Large animal and primate models of spinal cord injury for the testing of novel therapies

Brian K. Kwon, Femke Streijger, Caitlin E. Hill, Aileen J. Anderson, Mark Bacon, Michael S. Beattie, Armin Blesch, Elizabeth J. Bradbury, Arthur Brown, Jacqueline C. Bresnahan, Casey C. Case, Raymond W. Colburn, Samuel David, James W. Fawcett, Adam R. Ferguson, Itzhak Fischer, Candace L. Floyd, John C. Gensel, John D. Houle, Lyn B. JakemanNick D. Jeffery, Linda Ann Truett Jones, Naomi Kleitman, Jeffery Kocsis, Paul Lu, David S.K. Magnuson, Martin Marsala, Simon W. Moore, Andrea J. Mothe, Martin Oudega, Giles W. Plant, Alexander Sasha Rabchevsky, Jan M. Schwab, Jerry Silver, Oswald Steward, Xiao Ming Xu, James D. Guest, Wolfram Tetzlaff

Research output: Contribution to journalArticlepeer-review

75 Scopus citations


Large animal and primate models of spinal cord injury (SCI) are being increasingly utilized for the testing of novel therapies. While these represent intermediary animal species between rodents and humans and offer the opportunity to pose unique research questions prior to clinical trials, the role that such large animal and primate models should play in the translational pipeline is unclear. In this initiative we engaged members of the SCI research community in a questionnaire and round-table focus group discussion around the use of such models. Forty-one SCI researchers from academia, industry, and granting agencies were asked to complete a questionnaire about their opinion regarding the use of large animal and primate models in the context of testing novel therapeutics. The questions centered around how large animal and primate models of SCI would be best utilized in the spectrum of preclinical testing, and how much testing in rodent models was warranted before employing these models. Further questions were posed at a focus group meeting attended by the respondents. The group generally felt that large animal and primate models of SCI serve a potentially useful role in the translational pipeline for novel therapies, and that the rational use of these models would depend on the type of therapy and specific research question being addressed. While testing within these models should not be mandatory, the detection of beneficial effects using these models lends additional support for translating a therapy to humans. These models provides an opportunity to evaluate and refine surgical procedures prior to use in humans, and safety and bio-distribution in a spinal cord more similar in size and anatomy to that of humans. Our results reveal that while many feel that these models are valuable in the testing of novel therapies, important questions remain unanswered about how they should be used and how data derived from them should be interpreted.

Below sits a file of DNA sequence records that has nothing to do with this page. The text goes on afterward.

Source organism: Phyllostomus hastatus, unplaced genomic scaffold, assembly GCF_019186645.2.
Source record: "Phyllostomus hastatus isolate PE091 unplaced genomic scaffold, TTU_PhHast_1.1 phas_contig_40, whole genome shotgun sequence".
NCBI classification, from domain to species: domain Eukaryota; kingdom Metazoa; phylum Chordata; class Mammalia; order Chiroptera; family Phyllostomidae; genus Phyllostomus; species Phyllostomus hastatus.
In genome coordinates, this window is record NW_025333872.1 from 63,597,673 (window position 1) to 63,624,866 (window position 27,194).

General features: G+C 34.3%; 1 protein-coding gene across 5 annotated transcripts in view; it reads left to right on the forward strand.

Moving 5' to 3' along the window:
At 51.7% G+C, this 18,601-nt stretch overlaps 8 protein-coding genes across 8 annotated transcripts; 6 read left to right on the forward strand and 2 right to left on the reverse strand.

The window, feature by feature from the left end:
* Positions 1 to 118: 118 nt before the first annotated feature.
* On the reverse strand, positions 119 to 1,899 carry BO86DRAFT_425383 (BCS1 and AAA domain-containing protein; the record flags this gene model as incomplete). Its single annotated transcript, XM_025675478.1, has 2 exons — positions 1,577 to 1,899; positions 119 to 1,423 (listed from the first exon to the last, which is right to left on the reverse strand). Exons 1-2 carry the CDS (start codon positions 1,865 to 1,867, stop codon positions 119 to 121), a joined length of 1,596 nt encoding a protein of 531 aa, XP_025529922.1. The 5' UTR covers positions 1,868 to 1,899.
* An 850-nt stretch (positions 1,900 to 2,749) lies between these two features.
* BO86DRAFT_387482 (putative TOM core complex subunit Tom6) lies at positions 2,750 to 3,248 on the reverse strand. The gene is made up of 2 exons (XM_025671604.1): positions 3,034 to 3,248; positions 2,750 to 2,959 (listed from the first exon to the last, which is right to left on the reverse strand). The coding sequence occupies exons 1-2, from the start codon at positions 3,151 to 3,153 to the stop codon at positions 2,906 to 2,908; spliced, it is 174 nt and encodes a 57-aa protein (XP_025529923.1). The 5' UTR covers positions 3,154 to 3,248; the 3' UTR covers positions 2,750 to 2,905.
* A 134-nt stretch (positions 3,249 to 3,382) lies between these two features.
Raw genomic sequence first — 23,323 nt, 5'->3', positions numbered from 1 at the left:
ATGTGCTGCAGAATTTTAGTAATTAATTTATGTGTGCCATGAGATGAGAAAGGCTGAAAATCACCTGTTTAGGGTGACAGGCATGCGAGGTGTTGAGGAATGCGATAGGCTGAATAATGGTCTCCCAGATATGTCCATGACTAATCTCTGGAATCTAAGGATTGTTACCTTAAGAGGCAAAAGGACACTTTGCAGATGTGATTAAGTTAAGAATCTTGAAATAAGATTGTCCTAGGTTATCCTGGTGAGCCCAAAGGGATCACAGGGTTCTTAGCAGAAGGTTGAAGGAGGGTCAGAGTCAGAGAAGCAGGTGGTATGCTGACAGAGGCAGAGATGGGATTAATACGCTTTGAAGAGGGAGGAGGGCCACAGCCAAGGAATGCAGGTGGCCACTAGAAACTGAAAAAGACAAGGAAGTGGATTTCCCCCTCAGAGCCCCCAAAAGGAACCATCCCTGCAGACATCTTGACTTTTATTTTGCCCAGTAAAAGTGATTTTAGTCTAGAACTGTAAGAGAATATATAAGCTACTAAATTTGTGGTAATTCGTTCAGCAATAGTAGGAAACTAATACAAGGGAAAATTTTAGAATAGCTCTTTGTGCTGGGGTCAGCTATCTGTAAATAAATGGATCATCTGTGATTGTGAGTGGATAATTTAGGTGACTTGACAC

Original languageEnglish
Pages (from-to)154-168
Number of pages15
JournalExperimental Neurology
StatePublished - Jul 1 2015

Bibliographical note

Funding Information:
Funding for this initiative was provided by a grant from the Rick Hansen Foundation ( 17S71110 ) to the Blusson Integrated Cure Partnership between ICORD and the Rick Hansen Institute. The sponsor had no role in the study design, data collection, interpretaion, and manuscript writing. The authors also gratefully acknowledge the assistance of Leilani Reichl and Andrew Pennington of the Vancouver Spine Research Program. BKK is the Canada Research Chair in Spinal Cord Injury. WT is the John and Penny Ryan BC Leadership Chair in Spinal Cord Research.

Publisher Copyright:
© 2015 Elsevier Inc..


  • Cellular therapies
  • Drug therapies
  • Large animal models
  • Primate models
  • Questionnaire
  • Translation

ASJC Scopus subject areas

  • Neurology
  • Developmental Neuroscience


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